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FM - Black Noise CD (album) cover




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4.11 | 155 ratings

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4 stars I was under the impression that FM were one of those obscure crossover prog bands who enjoyed mild success and then disappeared. I was in no hurry to buy an album until I read two things: they are a Canadian band and Nash the Slash was a founding member. I actually don't know any music by Nash, but a friend of mine liked him back in the mid-eighties and that's how I know of him. Canadian prog from the seventies, however, is something that piques my interest because I am Canadian and I'm always interested in making new discoveries of Canadian talent, especially from the seventies.

Without listening to a single note, I ordered the album and was more that pleasantly surprised. This is quite a decent piece of work! Now being of the year 1977 one has to expect certain sounds and production techniques were employed. Indeed, this sounds like a late seventies album: Saga, Klaatu, Eloy, Happy the Man, and even Tormato Yes. However, FM does not sound like any of those bands. They did very well to create and capture their own sonic palette.

Perhaps the remarkable point of this album is that the only guitar to appear here is Cameron Hawkins' bass guitar. Other stringed instruments were Nash's electric violin and mandolin. Add Martin Deller's drums and lots of synthesizer and some electronic effects and glockenspiel and you get a uniquely sounding band that combines progressive compositions with atypical organic instrumentation and a penchant for experimentation with electronic instruments.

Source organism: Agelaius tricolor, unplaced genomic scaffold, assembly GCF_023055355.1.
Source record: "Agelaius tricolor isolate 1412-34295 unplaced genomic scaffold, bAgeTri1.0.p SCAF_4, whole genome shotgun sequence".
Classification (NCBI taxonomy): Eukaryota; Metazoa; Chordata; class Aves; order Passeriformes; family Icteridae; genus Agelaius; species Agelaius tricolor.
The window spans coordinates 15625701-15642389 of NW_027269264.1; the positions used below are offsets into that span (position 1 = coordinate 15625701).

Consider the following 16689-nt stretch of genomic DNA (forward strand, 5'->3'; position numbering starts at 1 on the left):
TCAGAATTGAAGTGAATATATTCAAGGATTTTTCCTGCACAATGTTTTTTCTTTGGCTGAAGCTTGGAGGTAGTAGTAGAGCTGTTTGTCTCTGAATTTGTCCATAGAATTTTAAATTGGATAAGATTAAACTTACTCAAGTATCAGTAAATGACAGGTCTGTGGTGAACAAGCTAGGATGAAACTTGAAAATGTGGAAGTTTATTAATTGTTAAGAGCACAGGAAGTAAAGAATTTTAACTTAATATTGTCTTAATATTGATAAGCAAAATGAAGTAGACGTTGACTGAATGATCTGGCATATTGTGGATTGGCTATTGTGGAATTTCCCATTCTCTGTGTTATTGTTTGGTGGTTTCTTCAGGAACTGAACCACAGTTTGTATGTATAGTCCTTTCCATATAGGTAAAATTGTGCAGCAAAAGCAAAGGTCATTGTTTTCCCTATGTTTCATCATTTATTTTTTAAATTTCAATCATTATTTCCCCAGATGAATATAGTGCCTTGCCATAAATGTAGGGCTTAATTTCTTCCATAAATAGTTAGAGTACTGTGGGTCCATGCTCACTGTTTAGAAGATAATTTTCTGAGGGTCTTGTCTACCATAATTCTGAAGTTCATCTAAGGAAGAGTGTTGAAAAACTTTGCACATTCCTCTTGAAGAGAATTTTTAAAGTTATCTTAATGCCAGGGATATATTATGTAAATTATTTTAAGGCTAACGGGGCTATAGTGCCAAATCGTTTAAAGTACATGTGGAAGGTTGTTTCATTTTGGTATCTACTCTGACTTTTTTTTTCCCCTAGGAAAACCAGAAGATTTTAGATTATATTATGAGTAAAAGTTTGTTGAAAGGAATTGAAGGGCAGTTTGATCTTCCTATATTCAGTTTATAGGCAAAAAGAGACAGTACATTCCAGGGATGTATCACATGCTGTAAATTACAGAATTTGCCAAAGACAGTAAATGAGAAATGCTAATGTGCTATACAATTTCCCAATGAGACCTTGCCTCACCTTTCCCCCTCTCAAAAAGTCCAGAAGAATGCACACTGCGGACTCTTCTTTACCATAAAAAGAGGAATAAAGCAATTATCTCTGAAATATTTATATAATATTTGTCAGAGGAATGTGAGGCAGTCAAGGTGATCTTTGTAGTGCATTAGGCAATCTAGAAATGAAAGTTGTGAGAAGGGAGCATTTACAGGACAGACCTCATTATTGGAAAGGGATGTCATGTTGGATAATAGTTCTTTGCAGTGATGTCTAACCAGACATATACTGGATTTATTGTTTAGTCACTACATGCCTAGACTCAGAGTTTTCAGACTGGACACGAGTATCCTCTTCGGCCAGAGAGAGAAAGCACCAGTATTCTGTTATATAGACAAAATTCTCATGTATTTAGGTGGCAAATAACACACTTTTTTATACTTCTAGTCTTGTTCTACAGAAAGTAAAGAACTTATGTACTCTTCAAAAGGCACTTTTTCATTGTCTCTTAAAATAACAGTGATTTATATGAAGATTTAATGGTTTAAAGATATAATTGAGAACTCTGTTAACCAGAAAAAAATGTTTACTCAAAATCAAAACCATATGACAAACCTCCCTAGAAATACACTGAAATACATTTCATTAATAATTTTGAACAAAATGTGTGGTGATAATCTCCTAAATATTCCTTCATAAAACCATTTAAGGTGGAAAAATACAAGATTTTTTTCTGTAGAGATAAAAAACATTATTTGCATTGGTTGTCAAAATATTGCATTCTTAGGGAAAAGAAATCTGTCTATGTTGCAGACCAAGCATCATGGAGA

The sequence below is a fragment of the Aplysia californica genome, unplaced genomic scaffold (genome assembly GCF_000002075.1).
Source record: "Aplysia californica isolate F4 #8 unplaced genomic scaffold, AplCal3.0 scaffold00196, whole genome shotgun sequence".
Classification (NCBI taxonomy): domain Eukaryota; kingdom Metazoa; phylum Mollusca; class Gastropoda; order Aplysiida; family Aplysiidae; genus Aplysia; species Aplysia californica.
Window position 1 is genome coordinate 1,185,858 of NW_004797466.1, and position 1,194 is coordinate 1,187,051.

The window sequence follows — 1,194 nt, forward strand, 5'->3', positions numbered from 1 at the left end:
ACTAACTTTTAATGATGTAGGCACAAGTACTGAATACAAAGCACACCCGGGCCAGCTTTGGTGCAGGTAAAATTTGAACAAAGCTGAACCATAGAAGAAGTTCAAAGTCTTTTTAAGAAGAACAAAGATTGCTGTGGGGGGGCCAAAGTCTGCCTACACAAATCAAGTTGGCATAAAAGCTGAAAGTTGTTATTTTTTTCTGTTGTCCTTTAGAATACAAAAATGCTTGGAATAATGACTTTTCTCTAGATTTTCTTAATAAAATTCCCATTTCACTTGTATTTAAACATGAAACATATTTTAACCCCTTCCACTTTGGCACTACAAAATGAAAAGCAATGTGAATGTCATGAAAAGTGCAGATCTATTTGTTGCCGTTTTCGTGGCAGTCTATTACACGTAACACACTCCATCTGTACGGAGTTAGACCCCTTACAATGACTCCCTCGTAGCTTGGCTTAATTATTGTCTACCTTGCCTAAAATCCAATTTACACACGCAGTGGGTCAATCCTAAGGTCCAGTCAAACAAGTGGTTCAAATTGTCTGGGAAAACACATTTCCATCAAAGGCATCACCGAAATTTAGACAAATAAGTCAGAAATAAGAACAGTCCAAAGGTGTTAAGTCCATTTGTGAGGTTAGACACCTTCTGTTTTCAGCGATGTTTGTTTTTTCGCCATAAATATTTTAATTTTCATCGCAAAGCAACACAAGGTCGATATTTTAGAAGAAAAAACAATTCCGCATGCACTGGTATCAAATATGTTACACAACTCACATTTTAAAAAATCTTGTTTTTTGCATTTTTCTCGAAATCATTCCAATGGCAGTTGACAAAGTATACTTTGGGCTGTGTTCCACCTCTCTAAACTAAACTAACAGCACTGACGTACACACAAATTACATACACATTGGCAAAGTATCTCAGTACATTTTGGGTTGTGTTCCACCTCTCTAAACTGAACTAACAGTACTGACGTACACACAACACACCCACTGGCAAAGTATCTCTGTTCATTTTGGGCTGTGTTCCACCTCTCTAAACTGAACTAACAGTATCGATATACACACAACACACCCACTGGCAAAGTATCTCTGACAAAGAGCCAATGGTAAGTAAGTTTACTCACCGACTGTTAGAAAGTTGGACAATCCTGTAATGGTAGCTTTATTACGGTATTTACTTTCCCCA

But isn't that a delayed guitar effect at the beginning of "Phasors on Stun"? Nope. Mandolin. Then surely that's an electric guitar in "Journey"? The liner notes don't credit any electric guitar other than the bass. Very well achieved indeed.

So this threesome (Why were so many Canadian bands trios? Small population? Too many musicians in Lighthouse?) created a tight album of vibrant and vigorous music with lots of instrumental breaks and some instrumentals, ripping solos on synthesizer, violin, mandolin, and even an appreciably short but strapping drum solo. The vocals and song melodies are very accessible without undermining the exceptional instrumental work. Though a big fan of heavy guitar riffs or beautiful acoustic guitar and piano, I really enjoy this album, which has neither guitar nor piano.

It's difficult for me not to be biased about this album for the aspect of nationality, but if not worthy of five stars then four seems barely adequate. Four and a half would be a more suitable rating, I feel. It's not just the music; it's the spirit of creativity and expanding horizons that makes this an outstanding piece of progressive rock from the latter half of the 1970's. When the bar of prog was being gradually lowered, FM couldn't limbo so low and tried to bump it up again. It's not to hard to imagine many bands in the early eighties taking some cues from "Black Noise". Visionary work indeed.

FragileKings | 4/5 |


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